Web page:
In the late 1990s Third Way governments were in power across Europe - and beyond, in the USA and Brazil, for instance. The Third Way experiment was one that attracted attention worldwide. The changes made by Left parties in Scandinavia, Holland, France or Italy since the late 1980s are as much part of Third Way politics as those developed in Anglo-Saxon countries. Since the early 1990s welfare reform has been at the heart of the Centre-Left's search for a new political middle way between post-war social democracy and Thatcherite Conservatism. For Tony Blair, welfare reform was key to establishing his New Labour credentials - just as it was for Bill Clinton and the New Democrats in the USA. Equality has been 'the polestar of the Left', and the redefinition of this concept by Giddens and New Labour marks a significant departure from post-war social democratic goals. The most useful way of approaching the problem of the Blair Government's 'Third Way' is to apply the term to its 'operational code': the precepts, assumptions and ideas that actually inform policy choice. The choice would be the strategy of public-private partnership (PPP) or the Private Finance Initiative (PFI), as applied to health policy. New Labour is deeply influenced by the thoughts and sentiments of Amitai Etzioni and the new communitarian movement. Repoliticisation is what stands out from all the contributions of reconstructing the Third Way along more progressive lines.

Jeremy C.A. Smith

regarded as a species of presentism that ignores longer historical trajectories and complex historical processes. However, there are exceptions. The multidimensional accounts of the emergence of globality by Roland Robertson and Goran Therborn address the criticisms of globalisation analysis. Robertson does so as an interlocutor with civilisational analysis; Therborn’s perspective is contrapuntal –​ both exercise a historical sensibility. Common ground exists where the problematics of world region and regionalisation come into focus. By contrast, Marxism is largely

in Debating civilisations
Sarah Hale

MacIntyre’s criticism of liberalism is thus far broader than Sandel’s. His objections are to the entire post-enlightenment liberal tradition, rather than to any specific work, and he expresses concerns about liberalism’s substantive moral implications, in addition to questioning its conceptual coherence. His thesis is that liberal societies are in a state of confusion, clinging to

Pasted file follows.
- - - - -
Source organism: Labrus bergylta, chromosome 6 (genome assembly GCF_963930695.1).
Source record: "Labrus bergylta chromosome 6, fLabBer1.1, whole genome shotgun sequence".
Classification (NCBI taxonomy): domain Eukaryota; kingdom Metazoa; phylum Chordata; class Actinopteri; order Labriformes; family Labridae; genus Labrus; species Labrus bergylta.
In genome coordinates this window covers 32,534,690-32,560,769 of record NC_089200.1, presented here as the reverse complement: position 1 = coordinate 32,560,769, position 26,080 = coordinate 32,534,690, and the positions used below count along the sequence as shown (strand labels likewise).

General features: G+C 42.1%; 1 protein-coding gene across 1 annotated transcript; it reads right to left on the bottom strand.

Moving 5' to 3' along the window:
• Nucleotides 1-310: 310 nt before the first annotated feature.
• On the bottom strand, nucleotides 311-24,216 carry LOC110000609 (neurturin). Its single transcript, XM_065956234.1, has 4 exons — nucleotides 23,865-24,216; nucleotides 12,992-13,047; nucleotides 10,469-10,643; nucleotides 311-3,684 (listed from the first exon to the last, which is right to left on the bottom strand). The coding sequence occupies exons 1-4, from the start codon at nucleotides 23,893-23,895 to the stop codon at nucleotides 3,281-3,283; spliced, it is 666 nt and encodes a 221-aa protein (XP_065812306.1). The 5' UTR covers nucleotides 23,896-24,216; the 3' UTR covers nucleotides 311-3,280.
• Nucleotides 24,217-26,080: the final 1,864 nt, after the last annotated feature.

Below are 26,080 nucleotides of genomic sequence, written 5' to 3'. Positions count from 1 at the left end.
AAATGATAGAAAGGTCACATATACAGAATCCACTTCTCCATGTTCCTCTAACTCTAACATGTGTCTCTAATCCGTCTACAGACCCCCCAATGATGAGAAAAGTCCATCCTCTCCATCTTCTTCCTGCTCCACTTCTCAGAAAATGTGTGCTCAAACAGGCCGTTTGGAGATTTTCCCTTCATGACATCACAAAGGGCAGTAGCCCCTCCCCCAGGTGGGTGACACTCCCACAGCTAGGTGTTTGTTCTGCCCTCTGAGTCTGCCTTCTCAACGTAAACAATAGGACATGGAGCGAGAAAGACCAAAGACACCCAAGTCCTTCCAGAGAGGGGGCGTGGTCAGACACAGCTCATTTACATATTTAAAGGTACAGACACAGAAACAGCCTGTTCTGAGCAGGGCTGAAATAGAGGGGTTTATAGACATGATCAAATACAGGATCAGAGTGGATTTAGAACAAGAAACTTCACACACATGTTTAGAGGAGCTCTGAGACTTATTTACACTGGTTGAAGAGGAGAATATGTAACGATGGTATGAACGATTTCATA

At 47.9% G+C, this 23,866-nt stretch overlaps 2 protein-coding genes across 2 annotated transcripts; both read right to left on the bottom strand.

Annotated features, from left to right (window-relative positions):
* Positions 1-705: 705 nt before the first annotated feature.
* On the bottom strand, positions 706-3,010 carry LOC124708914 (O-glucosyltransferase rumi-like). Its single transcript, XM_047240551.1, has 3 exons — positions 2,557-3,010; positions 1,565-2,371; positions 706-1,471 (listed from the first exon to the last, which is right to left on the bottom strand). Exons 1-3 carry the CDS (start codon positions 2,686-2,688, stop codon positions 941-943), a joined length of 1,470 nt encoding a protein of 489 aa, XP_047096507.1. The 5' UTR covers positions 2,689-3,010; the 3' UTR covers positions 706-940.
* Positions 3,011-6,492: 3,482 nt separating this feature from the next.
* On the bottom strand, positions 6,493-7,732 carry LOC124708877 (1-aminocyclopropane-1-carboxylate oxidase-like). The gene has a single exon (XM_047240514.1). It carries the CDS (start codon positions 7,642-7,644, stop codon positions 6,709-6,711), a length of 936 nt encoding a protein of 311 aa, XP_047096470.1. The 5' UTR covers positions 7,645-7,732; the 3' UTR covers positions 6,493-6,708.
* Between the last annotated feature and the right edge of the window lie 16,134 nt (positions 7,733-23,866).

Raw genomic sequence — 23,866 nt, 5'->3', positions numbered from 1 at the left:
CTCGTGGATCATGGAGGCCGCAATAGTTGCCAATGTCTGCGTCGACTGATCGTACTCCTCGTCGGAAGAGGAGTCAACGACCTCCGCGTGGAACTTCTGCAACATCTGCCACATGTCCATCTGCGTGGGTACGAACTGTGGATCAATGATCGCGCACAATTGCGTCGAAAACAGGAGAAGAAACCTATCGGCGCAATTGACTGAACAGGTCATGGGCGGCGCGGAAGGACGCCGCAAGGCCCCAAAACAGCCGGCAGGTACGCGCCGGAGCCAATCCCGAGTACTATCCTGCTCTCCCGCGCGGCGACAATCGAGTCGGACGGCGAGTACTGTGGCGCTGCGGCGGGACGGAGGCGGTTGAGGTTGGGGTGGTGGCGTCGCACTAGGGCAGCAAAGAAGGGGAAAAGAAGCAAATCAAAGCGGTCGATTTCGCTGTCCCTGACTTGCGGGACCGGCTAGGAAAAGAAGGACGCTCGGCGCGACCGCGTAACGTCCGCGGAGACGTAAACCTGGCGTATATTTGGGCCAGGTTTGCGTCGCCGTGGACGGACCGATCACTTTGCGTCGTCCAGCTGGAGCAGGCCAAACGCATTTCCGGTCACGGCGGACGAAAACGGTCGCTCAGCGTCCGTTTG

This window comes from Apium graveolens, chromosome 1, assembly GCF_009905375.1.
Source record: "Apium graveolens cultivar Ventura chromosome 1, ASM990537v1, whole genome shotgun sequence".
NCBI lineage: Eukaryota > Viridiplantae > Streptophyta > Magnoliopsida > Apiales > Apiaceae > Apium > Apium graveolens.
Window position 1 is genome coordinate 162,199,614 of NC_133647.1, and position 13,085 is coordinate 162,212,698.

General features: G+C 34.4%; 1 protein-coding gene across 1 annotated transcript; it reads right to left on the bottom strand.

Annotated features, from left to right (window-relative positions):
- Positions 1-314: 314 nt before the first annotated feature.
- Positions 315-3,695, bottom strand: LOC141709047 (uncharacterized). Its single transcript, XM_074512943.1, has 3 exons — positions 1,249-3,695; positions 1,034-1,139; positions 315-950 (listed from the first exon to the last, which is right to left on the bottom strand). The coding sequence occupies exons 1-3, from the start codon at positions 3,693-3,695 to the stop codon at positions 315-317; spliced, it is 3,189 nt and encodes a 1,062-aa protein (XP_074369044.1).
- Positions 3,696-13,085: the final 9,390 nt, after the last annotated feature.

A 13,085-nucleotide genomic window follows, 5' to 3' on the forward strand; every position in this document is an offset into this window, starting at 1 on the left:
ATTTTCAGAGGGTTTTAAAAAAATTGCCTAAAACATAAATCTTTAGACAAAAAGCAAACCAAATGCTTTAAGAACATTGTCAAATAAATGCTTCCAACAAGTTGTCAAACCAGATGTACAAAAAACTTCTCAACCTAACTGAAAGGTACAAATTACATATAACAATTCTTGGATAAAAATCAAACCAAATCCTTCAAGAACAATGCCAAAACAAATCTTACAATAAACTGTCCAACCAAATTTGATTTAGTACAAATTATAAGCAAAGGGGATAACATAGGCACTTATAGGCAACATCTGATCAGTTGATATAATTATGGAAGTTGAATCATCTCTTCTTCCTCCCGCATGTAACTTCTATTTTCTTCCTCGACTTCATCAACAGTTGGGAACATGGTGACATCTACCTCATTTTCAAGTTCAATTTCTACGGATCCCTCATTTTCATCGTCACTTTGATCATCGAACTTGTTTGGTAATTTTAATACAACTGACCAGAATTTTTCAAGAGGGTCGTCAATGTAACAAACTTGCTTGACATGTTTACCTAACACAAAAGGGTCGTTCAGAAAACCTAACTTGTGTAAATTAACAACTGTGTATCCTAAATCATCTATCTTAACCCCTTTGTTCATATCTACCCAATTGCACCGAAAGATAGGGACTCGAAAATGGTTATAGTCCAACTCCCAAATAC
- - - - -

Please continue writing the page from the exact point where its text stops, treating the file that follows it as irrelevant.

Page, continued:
in The Third Way and beyond
Bernadette McAliskey

tall in my line of intellectual giants, John Hume proclaims Edmund Burke as his hero. Plus ça change! There may be a dissertation lurking here for some brave soul. The Enlightenment may not by twenty-first century standards have been all that enlightened, but the new thinking, the challenge to the old order, and the resulting social change make the literature of this era compulsory and compulsive reading. The story goes something like this. Edmund Burke published a damning criticism of the French Revolution, to which among others both Thomas Paine and Mary

in Mobilising classics
Coach–coachee
Nanna Mik-Meyer

level and thereby of changing the focus from economic strategies and financial redistribution to the ‘moral imagination of policy makers, politicians and service providers’ (McDonald et al. 2003: 520; McDonald and Marston 2005). Because the pedagogical authority automatically centres around the attitudes, motivations, responsiveness and deficits of the unemployed, this type of authority will always run the risk of infantilising the welfare client (McDonald and Marston 2005: 387). As the discussions have shown so far, much criticism is aimed at welfare work which

in The power of citizens and professionals in welfare encounters